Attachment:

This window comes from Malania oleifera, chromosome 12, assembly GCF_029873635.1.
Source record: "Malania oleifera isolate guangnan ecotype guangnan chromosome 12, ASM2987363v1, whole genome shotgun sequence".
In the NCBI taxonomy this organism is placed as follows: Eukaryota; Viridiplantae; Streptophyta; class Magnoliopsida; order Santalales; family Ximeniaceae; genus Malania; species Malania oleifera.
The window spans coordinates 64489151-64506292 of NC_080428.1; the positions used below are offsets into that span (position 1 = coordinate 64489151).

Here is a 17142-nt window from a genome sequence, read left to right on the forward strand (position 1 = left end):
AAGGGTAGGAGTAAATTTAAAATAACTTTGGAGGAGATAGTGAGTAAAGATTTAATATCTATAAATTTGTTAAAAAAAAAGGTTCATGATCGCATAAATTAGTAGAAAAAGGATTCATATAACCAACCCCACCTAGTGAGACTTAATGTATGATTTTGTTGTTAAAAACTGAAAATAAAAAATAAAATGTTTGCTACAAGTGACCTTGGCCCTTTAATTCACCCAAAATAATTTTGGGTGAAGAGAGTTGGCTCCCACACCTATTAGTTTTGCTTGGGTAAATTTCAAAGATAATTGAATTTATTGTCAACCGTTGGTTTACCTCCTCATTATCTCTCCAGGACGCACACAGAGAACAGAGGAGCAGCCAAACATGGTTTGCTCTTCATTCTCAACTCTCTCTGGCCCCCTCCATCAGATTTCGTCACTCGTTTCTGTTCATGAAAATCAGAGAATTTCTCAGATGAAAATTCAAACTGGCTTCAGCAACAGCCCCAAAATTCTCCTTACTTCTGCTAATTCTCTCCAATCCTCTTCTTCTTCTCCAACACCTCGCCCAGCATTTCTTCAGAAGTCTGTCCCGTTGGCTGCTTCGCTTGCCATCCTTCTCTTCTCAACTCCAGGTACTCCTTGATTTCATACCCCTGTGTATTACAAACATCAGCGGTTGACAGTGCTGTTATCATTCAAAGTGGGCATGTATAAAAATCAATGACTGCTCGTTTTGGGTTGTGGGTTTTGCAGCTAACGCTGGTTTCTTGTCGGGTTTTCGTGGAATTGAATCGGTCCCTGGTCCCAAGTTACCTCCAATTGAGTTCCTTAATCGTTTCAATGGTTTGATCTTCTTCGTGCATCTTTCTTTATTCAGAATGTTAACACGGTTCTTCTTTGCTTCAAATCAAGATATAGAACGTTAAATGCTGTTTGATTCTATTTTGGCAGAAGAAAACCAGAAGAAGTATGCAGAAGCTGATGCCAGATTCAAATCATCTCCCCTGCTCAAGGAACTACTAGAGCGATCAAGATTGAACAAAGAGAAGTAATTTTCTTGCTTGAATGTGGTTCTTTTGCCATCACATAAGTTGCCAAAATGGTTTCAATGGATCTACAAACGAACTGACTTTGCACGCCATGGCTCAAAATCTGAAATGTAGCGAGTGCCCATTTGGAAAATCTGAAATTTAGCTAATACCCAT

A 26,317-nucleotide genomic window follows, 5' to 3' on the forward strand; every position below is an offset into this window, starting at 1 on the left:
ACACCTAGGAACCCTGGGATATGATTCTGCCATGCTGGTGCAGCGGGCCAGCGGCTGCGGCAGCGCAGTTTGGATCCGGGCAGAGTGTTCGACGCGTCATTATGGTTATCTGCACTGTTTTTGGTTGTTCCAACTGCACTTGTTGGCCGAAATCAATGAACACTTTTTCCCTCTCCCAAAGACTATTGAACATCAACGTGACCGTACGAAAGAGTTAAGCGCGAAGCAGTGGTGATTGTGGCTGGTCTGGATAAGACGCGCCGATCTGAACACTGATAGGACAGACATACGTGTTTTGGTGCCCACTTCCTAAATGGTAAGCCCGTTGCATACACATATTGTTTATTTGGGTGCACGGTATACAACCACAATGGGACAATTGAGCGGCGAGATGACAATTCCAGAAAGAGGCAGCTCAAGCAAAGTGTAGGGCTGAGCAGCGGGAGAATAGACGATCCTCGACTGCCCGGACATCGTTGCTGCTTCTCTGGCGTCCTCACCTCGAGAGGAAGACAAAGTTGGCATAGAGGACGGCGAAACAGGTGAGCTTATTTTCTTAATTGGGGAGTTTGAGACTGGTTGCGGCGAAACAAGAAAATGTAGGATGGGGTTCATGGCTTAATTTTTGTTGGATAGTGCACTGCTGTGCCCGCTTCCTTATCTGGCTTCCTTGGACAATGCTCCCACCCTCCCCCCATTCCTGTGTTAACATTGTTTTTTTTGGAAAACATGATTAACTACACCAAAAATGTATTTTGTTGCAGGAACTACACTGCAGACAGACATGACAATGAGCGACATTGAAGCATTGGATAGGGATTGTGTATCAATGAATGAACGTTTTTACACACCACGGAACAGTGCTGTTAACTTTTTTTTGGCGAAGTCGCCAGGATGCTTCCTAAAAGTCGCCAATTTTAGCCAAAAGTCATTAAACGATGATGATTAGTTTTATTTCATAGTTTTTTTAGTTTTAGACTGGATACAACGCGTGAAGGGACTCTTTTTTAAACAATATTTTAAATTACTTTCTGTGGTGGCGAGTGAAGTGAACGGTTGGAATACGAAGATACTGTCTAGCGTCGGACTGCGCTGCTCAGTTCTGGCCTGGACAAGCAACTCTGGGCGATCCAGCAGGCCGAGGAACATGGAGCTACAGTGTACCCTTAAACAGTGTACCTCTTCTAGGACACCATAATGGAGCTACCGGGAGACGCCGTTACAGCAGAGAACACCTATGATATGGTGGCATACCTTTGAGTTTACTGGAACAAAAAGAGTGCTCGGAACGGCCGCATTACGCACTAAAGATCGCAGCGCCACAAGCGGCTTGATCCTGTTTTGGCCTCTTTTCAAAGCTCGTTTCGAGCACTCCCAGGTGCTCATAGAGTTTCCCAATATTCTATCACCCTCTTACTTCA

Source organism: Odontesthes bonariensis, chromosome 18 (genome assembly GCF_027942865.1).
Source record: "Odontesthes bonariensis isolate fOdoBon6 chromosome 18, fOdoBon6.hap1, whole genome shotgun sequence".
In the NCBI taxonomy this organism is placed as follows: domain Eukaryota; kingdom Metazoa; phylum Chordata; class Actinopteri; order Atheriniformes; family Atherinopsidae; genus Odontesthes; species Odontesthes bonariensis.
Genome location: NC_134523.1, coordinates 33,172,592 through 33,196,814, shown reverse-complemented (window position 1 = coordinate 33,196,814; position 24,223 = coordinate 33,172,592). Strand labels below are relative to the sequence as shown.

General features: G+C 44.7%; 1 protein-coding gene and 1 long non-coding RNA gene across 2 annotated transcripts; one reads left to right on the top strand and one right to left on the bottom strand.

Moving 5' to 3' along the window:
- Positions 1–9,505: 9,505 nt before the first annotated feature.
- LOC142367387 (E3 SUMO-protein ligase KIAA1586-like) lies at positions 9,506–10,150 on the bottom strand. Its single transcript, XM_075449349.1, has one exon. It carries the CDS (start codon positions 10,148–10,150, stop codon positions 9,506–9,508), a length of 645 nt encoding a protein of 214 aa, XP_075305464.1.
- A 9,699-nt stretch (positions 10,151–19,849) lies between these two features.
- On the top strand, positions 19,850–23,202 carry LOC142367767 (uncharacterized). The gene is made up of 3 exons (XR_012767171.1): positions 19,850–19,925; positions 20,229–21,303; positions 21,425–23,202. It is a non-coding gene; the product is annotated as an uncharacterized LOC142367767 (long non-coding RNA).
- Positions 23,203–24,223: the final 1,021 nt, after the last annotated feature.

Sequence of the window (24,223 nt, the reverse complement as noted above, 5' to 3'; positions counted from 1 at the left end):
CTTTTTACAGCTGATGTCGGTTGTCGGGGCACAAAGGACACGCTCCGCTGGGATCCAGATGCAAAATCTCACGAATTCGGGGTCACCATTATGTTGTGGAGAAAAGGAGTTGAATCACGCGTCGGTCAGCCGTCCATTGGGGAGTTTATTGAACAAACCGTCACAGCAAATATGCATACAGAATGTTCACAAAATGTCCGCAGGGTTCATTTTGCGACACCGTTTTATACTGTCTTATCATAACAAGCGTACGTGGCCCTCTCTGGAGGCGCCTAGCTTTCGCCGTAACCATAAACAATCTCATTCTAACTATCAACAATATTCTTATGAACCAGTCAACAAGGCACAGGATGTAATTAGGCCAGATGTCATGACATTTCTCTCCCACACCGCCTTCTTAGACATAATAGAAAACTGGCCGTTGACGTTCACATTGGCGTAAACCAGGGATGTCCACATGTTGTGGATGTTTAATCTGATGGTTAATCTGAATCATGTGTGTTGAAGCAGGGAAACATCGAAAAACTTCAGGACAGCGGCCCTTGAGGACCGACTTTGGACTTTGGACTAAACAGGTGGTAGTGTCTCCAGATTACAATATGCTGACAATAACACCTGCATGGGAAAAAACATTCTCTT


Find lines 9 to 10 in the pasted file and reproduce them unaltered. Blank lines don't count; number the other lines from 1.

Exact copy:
Source organism: Odontesthes bonariensis, chromosome 18 (genome assembly GCF_027942865.1).
Source record: "Odontesthes bonariensis isolate fOdoBon6 chromosome 18, fOdoBon6.hap1, whole genome shotgun sequence".